Dr. Ali Nowrouzi

Clonal Tumor Evolution and Functional Genomics

During the development of cancer the accumulation of mutational events lead to tumors which are composed of genetic and phenotypic heterogeneous cell populations. Most cancer entities may share mutations in so called “driver” genes however the majority of mutations identified in individual tumors are personalized and unique between patients. The molecular function of such mutations and their response towards radiotherapy and particle therapy are not fully understood to the present. Therefore, experimental platforms predicting the response of cancer specific mutations to radiotherapy and multimodal therapies consisting of radio-(chemo)-therapy are urgently needed.

The “Clonal Tumor Evolution and Functional Genomics” group is seeking to functionally annotate the response of cancer specific mutations to multimodal therapies consisting of radio-(chemo)-therapy and targeted agents with the goal of developing prognostic biomarkers and identifying synthetic lethal interactions in radiotherapy and particle therapy. Further we want to understand the dynamics of tumor evolution on the clonal level during the initiation of local recurrences and the development of metastasis post RT in xenogeneic and syngeneic mouse models. Therefore we are using diverse molecular and cell biological tools such as CRISPR/Cas9 functional screens, clonal barcoding/tracing technologies, longitudinal tracing of DNA double strand signatures and single cell OMICS in combination with preclinical in-vitro/in-vivo models.

Our current research activities are focused on the following objectives:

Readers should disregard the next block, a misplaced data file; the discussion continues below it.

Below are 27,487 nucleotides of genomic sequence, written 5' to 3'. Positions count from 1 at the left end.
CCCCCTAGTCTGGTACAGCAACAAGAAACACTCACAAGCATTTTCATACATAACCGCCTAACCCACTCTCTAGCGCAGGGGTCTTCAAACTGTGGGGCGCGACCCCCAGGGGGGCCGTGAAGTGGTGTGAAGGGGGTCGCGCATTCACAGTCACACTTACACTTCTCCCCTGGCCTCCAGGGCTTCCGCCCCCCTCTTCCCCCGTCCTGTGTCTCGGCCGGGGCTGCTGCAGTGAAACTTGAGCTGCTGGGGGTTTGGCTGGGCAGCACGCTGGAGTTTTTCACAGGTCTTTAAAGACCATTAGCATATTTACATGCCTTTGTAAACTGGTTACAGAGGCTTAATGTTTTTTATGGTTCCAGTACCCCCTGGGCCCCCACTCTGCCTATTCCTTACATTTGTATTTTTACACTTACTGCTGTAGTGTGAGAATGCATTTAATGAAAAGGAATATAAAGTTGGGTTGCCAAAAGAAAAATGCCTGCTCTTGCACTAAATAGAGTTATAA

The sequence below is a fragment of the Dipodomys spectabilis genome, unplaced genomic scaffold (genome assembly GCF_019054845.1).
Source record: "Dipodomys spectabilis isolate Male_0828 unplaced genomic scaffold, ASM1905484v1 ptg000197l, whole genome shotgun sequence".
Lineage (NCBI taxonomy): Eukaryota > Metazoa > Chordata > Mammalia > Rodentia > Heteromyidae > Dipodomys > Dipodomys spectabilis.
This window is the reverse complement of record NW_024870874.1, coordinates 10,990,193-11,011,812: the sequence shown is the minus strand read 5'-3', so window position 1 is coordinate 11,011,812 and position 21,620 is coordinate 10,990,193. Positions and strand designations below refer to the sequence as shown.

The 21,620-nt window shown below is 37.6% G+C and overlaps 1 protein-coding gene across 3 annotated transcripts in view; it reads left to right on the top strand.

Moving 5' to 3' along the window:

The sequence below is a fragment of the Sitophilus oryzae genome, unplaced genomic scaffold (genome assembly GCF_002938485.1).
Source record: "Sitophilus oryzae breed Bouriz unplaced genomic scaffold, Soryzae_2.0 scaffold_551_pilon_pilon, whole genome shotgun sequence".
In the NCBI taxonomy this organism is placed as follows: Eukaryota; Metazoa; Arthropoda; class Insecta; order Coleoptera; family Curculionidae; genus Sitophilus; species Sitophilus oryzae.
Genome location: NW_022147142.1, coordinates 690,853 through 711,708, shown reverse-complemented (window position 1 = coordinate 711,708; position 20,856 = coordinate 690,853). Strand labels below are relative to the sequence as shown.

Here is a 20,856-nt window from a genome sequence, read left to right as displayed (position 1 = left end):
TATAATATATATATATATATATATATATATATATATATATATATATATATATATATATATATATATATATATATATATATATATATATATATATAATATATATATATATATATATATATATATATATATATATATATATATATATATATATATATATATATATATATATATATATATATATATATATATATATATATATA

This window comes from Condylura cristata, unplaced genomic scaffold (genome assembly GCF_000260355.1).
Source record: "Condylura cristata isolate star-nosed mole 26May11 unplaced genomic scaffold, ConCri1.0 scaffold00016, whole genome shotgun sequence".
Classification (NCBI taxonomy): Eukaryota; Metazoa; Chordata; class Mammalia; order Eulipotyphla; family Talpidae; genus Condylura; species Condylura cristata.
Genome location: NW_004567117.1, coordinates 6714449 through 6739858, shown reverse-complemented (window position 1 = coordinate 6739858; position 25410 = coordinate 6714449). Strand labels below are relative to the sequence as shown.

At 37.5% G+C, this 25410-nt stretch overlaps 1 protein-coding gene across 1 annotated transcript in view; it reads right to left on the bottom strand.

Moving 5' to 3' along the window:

• Identification of synthetic lethal and resistance promoting genetic interactions in radiotherapy of HNSCC.
  • Understanding molecular processes and biological mechanisms leading to the development of local recurrences and metastasis post-surgery or RT.
  • Deciphering the clonal dynamics of tumor evolution and consequences of functional intratumoral heterogeneity and RT- induced cellular plasticity.
  • Genomic mapping and longitudinal clonal tracing of radiation induced DNA double strand breaks in single nucleotide resolution.

Our long term goal is that our activities pave way towards the identification of novel molecular biomarkers and candidate therapeutic targets for personalized radiation oncology. Since 2016, this group has joined the tight collaboration between the German Cancer Research Center, the University of Heidelberg Medical School and the Merck-DNA-repair cluster analysing the efficacy of newly developed DNA repair inhibitors. Our particular focus in this joint venture is provided by our established platforms and infrastructure for performing functional genomic screens in preclinical cancer models of radiotherapy. We are identifying synthetic lethal genetic interactions with DNA repair inhibitors and radiotherapy. Further, we are deciphering resistance mechanisms to combined radiotherapy with DNA repair inhibitors.

Team Members:
Mahdi Akbarpour, DVM,  PhD candidate
Anne Wursthorn, PhD candidate
Fatma Pinar, MsC student

 

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